What is the best computer for OptiShot?

Here at Dancin' Dogg Golf we frequently get requests to recommend the best computer to get to run OptiShot, or what are the specs for the optimal setup, not just the minimum requirements, but the best possible setup.

Because there are so many different types of computers and different configurations, this question is impossible to answer specifically. However, we can give general ideas on what to look for.

If you want to check a computer you already have to see if it will run OptiShot, please go to this page: Will My Computer Run OptiShot?.

Oh, by the way, the Univac 1108 pictured here will not run OptiShot. It has only 512 KB of RAM and a 100 MB hard drive. It also doesn't have a video card and no USB ports! Still, at $1.6 million it is a sweet machine!


System RAM

This is the amount of memory the computer has. The minimum requirement is 4 GB. However, OptiShot, and all other programs, can only use the Available System memory. Windows will use some of the memory, if you have other programs running they too will use some memory. If the computer has  4GB of RAM but only 3.2 GB of available memory, OptiShot is going to have a difficult time and might appear "choppy" or slow and may not run at all.

You can not have too much system memory! If you get a computer with 8 GB of RAM, there will be plenty left over for OptiShot to use. You can even get more memory than that; your system and OptiShot will run smoother for it.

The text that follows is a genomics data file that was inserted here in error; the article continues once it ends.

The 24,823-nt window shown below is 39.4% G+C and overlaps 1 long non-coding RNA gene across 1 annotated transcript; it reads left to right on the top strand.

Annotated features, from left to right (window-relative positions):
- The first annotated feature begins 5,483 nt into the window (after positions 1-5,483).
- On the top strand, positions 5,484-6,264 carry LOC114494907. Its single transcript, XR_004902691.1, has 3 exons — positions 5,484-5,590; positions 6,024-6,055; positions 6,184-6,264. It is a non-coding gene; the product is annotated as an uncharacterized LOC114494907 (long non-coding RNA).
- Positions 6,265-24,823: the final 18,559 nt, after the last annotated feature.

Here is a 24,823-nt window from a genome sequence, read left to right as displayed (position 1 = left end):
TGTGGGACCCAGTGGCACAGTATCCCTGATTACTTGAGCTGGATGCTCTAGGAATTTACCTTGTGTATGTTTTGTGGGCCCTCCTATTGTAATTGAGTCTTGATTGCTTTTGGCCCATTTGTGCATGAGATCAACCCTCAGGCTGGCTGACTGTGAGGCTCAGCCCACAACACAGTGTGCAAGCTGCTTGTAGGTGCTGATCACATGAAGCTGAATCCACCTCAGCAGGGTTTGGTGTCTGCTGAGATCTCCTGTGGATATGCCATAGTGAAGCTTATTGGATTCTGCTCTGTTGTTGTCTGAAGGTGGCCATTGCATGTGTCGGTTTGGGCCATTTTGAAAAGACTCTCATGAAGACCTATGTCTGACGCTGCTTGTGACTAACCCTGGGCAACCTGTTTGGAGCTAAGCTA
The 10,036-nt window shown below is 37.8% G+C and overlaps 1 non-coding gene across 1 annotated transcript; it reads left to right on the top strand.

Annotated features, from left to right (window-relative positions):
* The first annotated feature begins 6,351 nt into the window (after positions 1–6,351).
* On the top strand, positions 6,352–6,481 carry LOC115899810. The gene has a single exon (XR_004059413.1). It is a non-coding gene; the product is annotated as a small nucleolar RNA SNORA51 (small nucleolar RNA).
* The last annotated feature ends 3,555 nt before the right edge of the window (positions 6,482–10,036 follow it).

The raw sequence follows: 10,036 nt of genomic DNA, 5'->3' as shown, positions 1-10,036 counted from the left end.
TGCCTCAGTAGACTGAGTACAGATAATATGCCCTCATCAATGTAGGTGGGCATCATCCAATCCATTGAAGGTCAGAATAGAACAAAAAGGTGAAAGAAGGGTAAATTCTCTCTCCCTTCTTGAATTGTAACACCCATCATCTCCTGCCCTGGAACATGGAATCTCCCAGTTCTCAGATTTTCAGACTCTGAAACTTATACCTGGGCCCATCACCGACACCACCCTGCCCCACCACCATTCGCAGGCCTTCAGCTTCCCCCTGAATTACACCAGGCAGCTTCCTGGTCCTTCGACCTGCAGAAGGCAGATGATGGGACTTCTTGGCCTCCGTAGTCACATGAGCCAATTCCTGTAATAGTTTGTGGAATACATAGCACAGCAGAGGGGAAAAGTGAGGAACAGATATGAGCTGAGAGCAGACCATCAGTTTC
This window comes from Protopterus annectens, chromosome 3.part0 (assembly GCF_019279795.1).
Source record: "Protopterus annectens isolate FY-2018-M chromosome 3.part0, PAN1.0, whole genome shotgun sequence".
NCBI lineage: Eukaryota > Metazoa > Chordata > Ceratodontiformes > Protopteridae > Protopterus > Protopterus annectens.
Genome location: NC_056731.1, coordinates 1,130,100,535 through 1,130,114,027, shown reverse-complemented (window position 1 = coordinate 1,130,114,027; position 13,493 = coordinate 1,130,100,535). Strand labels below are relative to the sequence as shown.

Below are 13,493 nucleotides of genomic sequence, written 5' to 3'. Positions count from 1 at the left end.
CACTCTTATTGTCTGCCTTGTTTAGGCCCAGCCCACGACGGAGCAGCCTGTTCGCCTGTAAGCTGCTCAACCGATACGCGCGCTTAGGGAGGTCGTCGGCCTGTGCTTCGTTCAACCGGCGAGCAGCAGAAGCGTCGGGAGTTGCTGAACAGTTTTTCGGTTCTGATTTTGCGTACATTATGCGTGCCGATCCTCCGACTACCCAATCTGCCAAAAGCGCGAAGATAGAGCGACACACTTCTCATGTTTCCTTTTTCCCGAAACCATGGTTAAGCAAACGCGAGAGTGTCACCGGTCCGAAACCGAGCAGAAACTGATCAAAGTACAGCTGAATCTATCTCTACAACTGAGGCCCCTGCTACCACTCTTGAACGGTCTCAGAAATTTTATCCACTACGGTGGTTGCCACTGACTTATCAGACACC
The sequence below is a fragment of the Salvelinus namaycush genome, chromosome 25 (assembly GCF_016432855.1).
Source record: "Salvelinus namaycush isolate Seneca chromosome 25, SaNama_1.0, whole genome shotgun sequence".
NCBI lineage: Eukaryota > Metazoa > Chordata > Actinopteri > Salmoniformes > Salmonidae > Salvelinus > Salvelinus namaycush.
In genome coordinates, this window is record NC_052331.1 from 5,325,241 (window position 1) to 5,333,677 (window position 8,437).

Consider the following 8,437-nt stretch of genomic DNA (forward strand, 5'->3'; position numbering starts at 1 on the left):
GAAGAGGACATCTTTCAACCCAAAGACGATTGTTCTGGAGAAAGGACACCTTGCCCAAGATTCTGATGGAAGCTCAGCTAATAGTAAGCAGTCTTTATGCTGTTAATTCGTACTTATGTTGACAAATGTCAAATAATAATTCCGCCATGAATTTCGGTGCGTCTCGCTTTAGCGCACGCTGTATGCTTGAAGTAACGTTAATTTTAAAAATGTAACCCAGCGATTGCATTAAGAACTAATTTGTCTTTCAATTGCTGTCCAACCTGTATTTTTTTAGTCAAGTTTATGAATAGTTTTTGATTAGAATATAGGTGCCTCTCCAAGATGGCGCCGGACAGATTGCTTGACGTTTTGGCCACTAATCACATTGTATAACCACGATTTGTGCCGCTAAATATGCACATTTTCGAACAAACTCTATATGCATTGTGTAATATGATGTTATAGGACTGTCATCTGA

Video RAM

This is memory that is available to the video card itself. The minimum requirement is 256 MB. As with system RAM, you cannot have too much video memory. OptiShot will run with 256 MB of video memory, but you can take that up to more than 1 GB of memory. The more memory, the smoother the display.

Graphics drivers

This is the most troublesome aspect of OptiShot and graphics. We have seen many "new" computers that turn out to have 2 or 3 year old video cards and many of the cards simply cannot handle OptiShot's graphics requirements. When considering a new computer, find out exactly what model of video card the computer has. Using that information, go to the video card manufacturer's website and find out when the most recent software was released for that card.

If you find a card that has enough memory, but the company hasn't updated its software in two years, you probably don't want to get that card. It's too old and may not run OptiShot let alone other graphics intensive programs. Some video card companies update the software for their cards all the time, some do not. You need to do a little research on the card itself to find out if its a legacy card - an old card that will never be updated - or is a card for which new software is still being written.

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